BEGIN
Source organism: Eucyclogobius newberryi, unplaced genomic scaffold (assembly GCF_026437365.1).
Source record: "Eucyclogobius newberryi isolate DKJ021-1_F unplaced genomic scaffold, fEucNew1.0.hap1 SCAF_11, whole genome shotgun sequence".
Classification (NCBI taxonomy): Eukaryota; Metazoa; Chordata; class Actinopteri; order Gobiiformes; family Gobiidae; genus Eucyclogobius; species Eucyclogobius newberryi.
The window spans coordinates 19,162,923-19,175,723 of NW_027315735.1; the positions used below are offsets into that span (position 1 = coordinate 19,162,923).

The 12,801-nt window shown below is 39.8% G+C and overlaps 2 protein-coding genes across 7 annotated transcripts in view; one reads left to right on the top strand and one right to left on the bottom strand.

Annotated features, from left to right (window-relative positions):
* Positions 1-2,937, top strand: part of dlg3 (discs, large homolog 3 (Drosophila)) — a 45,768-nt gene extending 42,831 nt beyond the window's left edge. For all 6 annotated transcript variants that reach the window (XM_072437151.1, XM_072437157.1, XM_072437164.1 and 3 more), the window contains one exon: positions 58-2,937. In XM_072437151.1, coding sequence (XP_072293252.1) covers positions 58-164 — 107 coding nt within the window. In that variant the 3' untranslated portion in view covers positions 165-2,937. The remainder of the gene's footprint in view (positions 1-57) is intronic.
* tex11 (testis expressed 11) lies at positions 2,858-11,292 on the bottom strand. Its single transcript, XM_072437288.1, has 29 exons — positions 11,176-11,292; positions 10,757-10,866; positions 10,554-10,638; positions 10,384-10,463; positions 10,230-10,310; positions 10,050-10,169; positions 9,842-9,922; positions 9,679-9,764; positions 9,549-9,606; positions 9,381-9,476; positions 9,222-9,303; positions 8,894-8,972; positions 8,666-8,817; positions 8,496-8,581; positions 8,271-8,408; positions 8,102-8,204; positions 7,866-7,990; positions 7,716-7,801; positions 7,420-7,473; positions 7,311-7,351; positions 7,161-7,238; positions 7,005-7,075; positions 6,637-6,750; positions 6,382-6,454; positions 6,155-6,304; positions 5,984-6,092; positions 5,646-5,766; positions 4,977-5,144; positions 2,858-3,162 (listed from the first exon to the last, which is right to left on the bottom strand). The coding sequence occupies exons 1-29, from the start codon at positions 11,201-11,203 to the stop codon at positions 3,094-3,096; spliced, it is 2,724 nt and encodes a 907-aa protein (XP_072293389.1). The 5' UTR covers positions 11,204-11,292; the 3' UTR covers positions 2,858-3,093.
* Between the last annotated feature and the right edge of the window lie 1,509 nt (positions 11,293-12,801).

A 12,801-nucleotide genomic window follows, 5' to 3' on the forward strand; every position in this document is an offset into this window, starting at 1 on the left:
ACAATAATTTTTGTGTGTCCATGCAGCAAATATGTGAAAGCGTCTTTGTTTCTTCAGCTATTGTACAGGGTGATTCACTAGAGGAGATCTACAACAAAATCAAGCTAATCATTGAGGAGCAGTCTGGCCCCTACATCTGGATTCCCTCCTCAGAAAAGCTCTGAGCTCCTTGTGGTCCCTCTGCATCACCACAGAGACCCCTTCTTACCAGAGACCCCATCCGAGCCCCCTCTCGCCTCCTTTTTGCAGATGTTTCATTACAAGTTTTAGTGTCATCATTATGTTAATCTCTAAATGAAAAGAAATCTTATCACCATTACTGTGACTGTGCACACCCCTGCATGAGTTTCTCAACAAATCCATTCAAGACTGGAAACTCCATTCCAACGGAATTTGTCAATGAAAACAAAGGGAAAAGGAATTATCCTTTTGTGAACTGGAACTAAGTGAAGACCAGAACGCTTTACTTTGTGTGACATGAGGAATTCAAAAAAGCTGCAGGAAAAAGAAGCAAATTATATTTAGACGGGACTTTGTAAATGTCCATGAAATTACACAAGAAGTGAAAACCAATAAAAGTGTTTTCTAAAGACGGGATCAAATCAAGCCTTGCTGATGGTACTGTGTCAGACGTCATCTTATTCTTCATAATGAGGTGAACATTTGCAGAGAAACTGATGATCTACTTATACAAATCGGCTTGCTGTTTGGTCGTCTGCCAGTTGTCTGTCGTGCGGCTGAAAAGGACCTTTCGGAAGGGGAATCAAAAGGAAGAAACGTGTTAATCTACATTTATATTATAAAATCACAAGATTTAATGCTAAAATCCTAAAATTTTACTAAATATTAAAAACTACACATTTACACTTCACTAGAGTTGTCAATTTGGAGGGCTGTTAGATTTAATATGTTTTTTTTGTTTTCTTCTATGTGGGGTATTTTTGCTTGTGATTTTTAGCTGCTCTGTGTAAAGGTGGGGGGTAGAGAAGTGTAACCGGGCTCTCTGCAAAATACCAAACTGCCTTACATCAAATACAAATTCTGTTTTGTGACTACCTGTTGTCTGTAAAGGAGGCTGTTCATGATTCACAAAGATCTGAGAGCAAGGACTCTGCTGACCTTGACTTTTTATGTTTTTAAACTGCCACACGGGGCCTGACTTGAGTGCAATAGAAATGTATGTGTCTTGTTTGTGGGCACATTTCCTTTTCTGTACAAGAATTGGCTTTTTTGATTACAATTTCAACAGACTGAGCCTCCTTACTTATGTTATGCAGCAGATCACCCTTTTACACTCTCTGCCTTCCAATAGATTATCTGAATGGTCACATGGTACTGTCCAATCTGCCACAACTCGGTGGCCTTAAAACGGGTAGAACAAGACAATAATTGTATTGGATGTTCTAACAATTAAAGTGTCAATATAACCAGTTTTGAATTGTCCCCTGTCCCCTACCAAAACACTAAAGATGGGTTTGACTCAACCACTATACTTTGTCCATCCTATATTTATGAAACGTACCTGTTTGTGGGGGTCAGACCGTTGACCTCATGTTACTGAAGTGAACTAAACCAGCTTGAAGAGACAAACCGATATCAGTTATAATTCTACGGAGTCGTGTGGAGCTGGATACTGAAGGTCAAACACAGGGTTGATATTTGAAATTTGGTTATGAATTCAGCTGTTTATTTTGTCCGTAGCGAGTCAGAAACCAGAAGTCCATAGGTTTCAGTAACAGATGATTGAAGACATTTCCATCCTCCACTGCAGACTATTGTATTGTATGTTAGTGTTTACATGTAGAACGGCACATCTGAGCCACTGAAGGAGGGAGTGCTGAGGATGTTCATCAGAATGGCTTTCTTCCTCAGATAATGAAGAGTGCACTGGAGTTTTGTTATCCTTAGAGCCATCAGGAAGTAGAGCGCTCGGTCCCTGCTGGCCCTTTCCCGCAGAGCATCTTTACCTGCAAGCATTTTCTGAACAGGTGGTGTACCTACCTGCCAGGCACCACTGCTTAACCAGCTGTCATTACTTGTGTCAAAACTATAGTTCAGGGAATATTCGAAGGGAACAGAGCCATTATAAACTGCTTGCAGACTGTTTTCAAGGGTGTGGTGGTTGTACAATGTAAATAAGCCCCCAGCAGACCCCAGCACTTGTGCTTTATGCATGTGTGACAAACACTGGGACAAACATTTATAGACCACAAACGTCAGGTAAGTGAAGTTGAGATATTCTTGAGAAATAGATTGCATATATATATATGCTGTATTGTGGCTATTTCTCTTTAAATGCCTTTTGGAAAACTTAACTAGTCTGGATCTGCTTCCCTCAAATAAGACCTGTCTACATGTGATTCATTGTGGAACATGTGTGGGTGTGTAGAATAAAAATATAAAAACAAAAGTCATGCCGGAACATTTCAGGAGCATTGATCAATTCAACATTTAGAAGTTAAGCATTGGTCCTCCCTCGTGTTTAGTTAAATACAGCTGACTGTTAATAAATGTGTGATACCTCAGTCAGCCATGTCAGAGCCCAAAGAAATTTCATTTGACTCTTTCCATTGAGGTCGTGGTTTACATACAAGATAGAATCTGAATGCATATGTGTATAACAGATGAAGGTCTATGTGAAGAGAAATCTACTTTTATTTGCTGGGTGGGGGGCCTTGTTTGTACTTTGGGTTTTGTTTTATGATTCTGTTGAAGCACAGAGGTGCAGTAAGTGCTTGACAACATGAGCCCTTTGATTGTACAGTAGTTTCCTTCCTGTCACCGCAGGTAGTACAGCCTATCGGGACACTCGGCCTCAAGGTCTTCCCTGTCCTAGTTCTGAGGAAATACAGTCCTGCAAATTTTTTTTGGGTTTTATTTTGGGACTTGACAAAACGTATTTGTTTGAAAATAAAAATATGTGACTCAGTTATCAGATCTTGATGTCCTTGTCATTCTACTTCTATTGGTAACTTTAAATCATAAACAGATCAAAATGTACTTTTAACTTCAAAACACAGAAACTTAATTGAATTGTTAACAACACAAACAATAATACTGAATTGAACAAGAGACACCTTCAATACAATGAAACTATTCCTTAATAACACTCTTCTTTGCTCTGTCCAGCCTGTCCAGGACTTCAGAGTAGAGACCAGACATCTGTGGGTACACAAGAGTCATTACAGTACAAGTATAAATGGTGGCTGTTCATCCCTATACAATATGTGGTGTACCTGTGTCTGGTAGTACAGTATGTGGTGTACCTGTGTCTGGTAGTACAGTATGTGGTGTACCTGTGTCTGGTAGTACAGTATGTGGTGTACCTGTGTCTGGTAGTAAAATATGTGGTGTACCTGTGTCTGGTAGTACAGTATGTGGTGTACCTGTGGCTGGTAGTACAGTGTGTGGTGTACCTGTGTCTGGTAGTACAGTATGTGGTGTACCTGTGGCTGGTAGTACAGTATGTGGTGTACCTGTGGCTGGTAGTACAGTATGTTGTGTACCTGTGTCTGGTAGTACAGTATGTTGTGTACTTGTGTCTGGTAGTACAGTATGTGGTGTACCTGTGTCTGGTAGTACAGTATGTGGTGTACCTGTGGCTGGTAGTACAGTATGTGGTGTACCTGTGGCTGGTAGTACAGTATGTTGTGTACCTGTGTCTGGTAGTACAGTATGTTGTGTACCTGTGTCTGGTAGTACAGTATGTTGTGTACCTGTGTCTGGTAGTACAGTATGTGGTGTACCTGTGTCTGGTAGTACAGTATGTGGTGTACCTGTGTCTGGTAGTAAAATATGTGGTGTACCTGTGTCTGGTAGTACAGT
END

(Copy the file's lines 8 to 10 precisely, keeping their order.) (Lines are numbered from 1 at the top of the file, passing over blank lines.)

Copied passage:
* tex11 (testis expressed 11) lies at positions 2,858-11,292 on the bottom strand. Its single transcript, XM_072437288.1, has 29 exons — positions 11,176-11,292; positions 10,757-10,866; positions 10,554-10,638; positions 10,384-10,463; positions 10,230-10,310; positions 10,050-10,169; positions 9,842-9,922; positions 9,679-9,764; positions 9,549-9,606; positions 9,381-9,476; positions 9,222-9,303; positions 8,894-8,972; positions 8,666-8,817; positions 8,496-8,581; positions 8,271-8,408; positions 8,102-8,204; positions 7,866-7,990; positions 7,716-7,801; positions 7,420-7,473; positions 7,311-7,351; positions 7,161-7,238; positions 7,005-7,075; positions 6,637-6,750; positions 6,382-6,454; positions 6,155-6,304; positions 5,984-6,092; positions 5,646-5,766; positions 4,977-5,144; positions 2,858-3,162 (listed from the first exon to the last, which is right to left on the bottom strand). The coding sequence occupies exons 1-29, from the start codon at positions 11,201-11,203 to the stop codon at positions 3,094-3,096; spliced, it is 2,724 nt and encodes a 907-aa protein (XP_072293389.1). The 5' UTR covers positions 11,204-11,292; the 3' UTR covers positions 2,858-3,093.
* Between the last annotated feature and the right edge of the window lie 1,509 nt (positions 11,293-12,801).

A 12,801-nucleotide genomic window follows, 5' to 3' on the forward strand; every position in this document is an offset into this window, starting at 1 on the left: